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  1. #1
    BPnet Veteran Charles8088's Avatar
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    Is it worth breeding for not too many snakes?

    Maybe this is too generic of a question...

    But, how many snakes should one have, to make it cost-efficient to raise your own feeder mice? I only have 2 snakes, with a third maybe coming in a few months. I'm sure I'd save money breeding my own mice, but with a small collection I'm sure the amount I'd save is probably not worth the trouble... being that its so easy to go to a show, buy about 50-100 feeders at about 50 cents each, and throw them in the freezer.
    0.1.0 Mexican Black Kingsnake (Tynee)
    0.1.0 BEL Ball Python (Luna)
    0.0.6 Hermit Crabs <--- my son's

    - Woma Python
    - Boa BCI
    - Russian Rat Snake
    - Eastern Indigo
    - Black Milk Snake
    - False Water Cobra
    - Thai Bamboo Rat Snake
    - Western Hognose
    - Rhino Rat Snake
    - Kenyan Sand Boa

  2. #2
    Registered User Roux's Avatar
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    Re: Is it worth breeding for not too many snakes?

    I have seen people suggest 10ish+ snakes to consider breeding feeders.
    Everone has different variables that might make them decide to do it with more or less snakes.
    Some people do it because they enjoy mice and rats, and want to do it for fun.
    Not sure if this is a useful answer lol. If it based on money, just add up your costs for each option and you will know what will work for you. Breeding has initial start up costs but imo pays itself off.

    Sent from my SM-G930V using Tapatalk

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  4. #3
    BPnet Senior Member EL-Ziggy's Avatar
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    Re: Is it worth breeding for not too many snakes?

    I have (8) snakes and I don't see any advantages to breeding my own feeders. The time, space and energy just aren't worth it imo. Not to mention the fact that I don't really like rodents. I spend about $600 annually to fed all my snakes f/t. That's only about 6.25 per month/per snake. How much coin is there to be saved?
    Last edited by EL-Ziggy; 02-08-2018 at 05:28 PM.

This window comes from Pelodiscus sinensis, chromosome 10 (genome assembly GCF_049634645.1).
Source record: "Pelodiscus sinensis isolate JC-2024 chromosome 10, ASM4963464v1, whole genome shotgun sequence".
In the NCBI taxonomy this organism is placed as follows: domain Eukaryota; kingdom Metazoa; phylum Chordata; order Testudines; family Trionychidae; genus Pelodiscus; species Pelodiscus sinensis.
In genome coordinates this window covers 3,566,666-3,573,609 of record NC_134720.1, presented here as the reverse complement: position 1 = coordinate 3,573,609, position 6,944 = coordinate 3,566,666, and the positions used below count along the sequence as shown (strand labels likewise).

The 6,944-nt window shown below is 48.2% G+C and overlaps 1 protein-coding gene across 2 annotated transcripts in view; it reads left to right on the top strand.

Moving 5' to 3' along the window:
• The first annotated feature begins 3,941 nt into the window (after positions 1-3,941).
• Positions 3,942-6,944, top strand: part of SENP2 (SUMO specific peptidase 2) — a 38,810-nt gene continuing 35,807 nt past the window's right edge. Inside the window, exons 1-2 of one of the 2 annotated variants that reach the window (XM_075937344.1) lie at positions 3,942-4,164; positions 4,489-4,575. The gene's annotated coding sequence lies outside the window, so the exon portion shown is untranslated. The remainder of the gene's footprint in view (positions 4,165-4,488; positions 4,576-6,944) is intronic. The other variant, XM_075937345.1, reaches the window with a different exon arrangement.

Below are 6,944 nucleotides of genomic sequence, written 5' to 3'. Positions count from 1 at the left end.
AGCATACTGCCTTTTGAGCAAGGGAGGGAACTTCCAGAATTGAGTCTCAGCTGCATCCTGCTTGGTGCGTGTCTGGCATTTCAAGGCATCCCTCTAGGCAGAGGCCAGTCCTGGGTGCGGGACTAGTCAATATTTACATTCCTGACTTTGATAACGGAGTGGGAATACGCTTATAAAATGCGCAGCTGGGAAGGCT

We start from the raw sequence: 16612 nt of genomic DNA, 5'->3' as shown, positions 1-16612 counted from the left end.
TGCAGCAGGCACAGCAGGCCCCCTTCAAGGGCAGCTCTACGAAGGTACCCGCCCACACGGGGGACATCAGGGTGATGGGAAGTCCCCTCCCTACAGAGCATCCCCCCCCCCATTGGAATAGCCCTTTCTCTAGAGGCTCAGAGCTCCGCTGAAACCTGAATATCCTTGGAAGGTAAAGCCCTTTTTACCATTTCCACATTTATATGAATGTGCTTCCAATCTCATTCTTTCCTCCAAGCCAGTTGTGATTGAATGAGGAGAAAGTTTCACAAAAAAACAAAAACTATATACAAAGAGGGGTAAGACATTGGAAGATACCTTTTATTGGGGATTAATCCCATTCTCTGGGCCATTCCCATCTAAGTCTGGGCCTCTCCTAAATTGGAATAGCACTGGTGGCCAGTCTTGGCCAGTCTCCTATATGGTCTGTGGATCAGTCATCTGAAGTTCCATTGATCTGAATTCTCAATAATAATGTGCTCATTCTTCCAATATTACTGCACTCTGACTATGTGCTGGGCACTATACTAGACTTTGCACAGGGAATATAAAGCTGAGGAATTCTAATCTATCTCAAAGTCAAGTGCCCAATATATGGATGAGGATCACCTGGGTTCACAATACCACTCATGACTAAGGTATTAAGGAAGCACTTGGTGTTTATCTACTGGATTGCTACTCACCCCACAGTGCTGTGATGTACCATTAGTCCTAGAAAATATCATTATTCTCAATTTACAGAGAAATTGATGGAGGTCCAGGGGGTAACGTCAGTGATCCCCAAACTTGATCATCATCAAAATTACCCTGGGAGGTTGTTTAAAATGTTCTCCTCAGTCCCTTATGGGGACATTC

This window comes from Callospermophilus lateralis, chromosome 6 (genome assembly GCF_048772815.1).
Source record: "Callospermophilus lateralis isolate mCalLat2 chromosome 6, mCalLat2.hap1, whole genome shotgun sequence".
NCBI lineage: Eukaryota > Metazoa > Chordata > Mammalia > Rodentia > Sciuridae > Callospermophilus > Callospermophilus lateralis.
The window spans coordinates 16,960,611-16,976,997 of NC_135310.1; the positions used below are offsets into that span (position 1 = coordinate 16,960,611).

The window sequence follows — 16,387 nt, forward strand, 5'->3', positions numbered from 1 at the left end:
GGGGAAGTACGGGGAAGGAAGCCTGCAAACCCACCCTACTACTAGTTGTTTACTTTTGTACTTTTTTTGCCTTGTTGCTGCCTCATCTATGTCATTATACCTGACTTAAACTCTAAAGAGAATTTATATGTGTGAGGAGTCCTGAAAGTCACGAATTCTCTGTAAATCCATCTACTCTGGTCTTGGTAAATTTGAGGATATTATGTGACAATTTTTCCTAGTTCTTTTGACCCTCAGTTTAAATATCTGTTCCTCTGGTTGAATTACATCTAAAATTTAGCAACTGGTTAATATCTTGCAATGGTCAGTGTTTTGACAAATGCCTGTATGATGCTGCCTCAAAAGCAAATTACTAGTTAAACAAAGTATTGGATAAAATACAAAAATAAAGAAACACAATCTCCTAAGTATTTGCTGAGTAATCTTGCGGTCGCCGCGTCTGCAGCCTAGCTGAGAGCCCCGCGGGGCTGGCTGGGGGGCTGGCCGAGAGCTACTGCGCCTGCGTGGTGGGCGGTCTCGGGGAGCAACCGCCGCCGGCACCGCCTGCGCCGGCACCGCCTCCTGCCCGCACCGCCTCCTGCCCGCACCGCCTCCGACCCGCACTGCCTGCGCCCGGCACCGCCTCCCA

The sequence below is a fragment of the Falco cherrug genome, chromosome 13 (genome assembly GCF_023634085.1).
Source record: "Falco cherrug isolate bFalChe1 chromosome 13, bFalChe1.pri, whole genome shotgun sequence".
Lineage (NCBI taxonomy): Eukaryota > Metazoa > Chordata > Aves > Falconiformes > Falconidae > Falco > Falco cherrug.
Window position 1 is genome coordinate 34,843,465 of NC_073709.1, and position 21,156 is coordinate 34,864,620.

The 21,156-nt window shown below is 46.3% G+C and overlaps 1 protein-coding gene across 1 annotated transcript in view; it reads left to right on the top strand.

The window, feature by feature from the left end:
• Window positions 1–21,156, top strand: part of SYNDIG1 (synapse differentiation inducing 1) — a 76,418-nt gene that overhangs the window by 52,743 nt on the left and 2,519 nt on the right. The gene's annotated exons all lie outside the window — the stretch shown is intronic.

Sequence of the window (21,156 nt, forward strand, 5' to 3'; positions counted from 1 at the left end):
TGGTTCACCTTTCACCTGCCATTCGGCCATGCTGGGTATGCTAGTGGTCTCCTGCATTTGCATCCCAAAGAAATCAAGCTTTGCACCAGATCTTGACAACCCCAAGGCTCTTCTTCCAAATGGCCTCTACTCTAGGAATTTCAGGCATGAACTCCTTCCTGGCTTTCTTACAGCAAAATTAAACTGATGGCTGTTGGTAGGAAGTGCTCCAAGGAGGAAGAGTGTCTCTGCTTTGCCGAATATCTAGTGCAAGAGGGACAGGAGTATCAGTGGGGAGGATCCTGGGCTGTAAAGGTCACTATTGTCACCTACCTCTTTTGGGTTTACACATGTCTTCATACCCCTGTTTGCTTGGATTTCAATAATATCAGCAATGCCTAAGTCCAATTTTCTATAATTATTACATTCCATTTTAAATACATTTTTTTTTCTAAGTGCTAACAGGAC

3.2 Carpet Pythons, 1.1 Bullsnakes
    1.0 Olive Python 1.0 Scrub Python,
    1.0 BI, 0.1 BO,

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    Charles8088 (02-08-2018),Craiga 01453 (02-08-2018),Ronniex2 (02-09-2018),Roux (02-08-2018)

  6. #4
    BPnet Veteran 67temp's Avatar
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    As roux said there are a bunch of variables that will determine if it's worth it for you.

    The first being the price you can get frozen feeders for and availability. Some people don't know any better and will happily pay full retail price from places like petco. Others are use to buying online and just paying the shipping. You mentioned you have local shows and can get frozen cheap. Some people don't have the local show option.

    Second consideration is to plan what size feeders you may need in the future to feed your herp. Obviously you don't need 100 frozen pinkies for a snake that will be moving up to fuzzies in the next month. With breeding you can retain the feeders till they are the size that you need.

    Another consideration is initial investment in getting set up for feeder breeding. One person might be able to scrounge together most of the required things like water bottles, caging, and even the feeders for free. While the next person might want to go out and buy all new stuff from the pet store. Yet another person might decide to build a rack system for their feeders.